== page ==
The last wireframe I submitted was indeed very similar to 1a, but included five content blocks that were intended to touch on the features of ExpressionEngine. There were still some concerns from the team that this layout might be too boxy and unfocused, but they decided these issues could be addressed in the next stage.
One of the main advantages I’ve found in working with wireframes is that I can try out a lot of different layout ideas and make modifications to them in a relatively short amount of time. If I had just completed a couple rounds of polished design mockups, and EllisLab had then decided to remove the news section completely, it would have been a bit frustrating for me, but because we were still in the wireframing stage, the changes only took a few minutes.
If you look at the level of detail in the wireframes as the revisions progress, you’ll notice that I was already starting to explore some different design directions (albeit in small doses) as I went along. Throughout the process, I tried out a number of fonts alongside the ExpressionEngine logo, and at times—when I had been stuck too long on a wireframe—I would flip over to iStockphoto and start looking for images that I might use down the road. I mention this because I’ve found it to be beneficial to have a degree of overlap between the different phases of the design process. It’s important to be able to see past the grey boxes to what will potentially be in their place. The level of detail that I inject into the wireframing stage differs from client to client. If I sense that my clients are having difficulties picturing the final product, and therefore having a tough time making a decision, I’ll add a bit more detail until they are comfortable enough to move forward. Conversely, If I sense that my clients are getting hung up on little details too early in the process, I’ll strip the wireframes right back to the basic grey shapes to help them focus purely on the layout.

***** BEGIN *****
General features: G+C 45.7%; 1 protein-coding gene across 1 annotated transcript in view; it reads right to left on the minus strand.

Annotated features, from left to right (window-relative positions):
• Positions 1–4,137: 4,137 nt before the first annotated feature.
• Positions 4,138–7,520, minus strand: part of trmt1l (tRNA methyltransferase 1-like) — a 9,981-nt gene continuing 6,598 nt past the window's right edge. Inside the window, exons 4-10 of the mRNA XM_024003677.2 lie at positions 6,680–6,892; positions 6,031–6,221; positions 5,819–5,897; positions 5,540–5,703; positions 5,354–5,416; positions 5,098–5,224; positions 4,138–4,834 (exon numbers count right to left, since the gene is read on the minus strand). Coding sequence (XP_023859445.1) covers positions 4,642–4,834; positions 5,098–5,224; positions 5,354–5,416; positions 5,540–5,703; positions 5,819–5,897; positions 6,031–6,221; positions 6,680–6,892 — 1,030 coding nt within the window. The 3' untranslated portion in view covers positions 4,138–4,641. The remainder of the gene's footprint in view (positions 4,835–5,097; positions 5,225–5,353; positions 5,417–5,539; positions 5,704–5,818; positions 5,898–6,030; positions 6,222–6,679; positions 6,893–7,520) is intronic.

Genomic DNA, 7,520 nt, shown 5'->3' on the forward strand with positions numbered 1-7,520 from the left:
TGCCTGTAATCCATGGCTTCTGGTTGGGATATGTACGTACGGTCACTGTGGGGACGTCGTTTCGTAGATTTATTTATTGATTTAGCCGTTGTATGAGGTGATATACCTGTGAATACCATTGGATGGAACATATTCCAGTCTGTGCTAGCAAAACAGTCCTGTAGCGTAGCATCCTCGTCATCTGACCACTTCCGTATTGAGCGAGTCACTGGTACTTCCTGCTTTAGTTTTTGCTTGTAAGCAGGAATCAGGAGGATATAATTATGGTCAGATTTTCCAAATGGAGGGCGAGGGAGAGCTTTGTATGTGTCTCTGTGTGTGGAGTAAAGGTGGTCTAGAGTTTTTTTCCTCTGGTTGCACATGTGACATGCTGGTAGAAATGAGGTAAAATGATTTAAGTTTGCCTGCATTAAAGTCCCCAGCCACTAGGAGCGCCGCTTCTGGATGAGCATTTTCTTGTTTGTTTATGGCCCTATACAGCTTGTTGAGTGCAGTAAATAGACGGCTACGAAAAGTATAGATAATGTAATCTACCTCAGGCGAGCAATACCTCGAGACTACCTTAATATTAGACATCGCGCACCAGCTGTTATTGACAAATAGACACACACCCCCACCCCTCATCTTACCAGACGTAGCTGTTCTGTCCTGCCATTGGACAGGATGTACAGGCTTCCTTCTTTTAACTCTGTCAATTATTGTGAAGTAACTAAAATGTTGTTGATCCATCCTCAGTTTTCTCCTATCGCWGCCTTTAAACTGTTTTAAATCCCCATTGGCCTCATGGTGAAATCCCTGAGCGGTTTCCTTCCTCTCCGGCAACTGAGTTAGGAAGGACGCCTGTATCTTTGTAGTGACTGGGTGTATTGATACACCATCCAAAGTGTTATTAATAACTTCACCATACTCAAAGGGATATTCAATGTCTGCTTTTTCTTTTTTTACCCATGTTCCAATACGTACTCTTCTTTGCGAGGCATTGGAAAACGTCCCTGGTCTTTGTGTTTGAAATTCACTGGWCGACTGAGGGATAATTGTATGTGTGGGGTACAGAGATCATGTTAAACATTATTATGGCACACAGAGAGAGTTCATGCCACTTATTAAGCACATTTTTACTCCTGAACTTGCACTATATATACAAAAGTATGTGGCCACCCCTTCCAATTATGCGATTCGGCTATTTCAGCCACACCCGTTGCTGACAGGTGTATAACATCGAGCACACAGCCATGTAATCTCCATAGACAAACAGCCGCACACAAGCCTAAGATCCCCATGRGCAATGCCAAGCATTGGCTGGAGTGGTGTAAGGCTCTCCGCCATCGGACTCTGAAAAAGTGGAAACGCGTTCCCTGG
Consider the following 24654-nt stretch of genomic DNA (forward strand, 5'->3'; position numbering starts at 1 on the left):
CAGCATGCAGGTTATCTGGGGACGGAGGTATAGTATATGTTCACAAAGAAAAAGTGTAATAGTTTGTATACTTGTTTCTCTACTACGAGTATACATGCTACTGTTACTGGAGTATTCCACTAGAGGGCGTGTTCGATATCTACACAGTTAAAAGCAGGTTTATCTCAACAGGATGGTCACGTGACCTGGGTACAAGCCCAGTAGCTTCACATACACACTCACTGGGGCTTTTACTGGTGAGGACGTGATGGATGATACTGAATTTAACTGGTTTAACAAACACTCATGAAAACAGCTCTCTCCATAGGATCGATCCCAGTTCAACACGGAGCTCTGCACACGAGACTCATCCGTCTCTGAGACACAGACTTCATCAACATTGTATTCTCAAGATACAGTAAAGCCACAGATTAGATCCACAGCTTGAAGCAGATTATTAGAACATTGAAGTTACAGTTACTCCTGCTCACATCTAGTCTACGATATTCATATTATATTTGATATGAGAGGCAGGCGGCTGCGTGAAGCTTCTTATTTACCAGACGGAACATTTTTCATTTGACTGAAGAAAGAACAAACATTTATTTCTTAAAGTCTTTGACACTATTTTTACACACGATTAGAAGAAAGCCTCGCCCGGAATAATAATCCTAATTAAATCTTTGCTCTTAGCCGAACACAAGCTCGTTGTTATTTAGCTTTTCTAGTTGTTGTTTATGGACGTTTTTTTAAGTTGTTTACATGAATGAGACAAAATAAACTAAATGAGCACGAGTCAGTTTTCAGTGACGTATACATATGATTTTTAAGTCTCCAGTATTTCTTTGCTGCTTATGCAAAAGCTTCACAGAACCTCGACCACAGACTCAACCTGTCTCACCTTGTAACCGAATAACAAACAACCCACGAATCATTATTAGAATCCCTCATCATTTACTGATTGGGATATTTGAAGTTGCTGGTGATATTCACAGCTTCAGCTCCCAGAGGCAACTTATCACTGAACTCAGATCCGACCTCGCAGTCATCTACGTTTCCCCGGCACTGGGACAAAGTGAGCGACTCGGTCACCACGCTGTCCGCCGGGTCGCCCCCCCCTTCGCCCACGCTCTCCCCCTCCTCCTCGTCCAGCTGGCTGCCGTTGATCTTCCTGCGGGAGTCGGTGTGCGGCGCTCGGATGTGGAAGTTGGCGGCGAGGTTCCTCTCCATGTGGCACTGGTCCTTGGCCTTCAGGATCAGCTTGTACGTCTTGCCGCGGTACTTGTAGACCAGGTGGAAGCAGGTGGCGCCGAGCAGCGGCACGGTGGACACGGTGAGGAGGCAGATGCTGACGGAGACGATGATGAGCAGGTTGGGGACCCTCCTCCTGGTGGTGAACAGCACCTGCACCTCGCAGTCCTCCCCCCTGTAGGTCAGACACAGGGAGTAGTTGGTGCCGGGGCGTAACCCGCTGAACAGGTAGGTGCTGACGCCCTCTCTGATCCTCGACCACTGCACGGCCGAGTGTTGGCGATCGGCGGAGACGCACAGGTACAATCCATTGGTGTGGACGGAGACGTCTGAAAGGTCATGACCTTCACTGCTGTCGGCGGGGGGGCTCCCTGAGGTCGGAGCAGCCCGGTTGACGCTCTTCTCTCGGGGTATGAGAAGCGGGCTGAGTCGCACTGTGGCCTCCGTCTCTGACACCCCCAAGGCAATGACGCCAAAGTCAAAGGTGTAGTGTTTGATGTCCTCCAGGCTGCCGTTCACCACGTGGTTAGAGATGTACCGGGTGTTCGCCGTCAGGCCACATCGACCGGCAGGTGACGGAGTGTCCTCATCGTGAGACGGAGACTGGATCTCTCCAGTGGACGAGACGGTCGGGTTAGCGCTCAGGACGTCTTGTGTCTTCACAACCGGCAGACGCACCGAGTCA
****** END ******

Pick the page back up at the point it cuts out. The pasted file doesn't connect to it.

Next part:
As I mentioned, the search for a new font started during the wireframe stage and continued on into the exploration stage. My first instinct was to keep things clean and simple with a font like DIN or Gotham (figure 2a). Although these fonts are an improvement over Charcoal, which they used in the previous design, neither of them had the punch or uniqueness that I was looking for. After ruling those two out, as well as my entire font library, I hopped onto MyFonts and spent the better part of a day (or was it three?) searching for the right one. I was particularly looking for a typeface that had a great lowercase g, and that also looked really good in its italic state, because I wanted the logo to convey a sense of energy and movement. I eventually landed upon Agfa’s Scene, which satisfied both of my prerequisites rather well.
Now that I had found the right typeface, the logo icon was looking like it could use a little refresher, as well. The first thing I wanted to try was to replace the e with something a little more solid. I eventually settled on Century Schoolbook Italic because its shape and weight matched the curved arrows very nicely.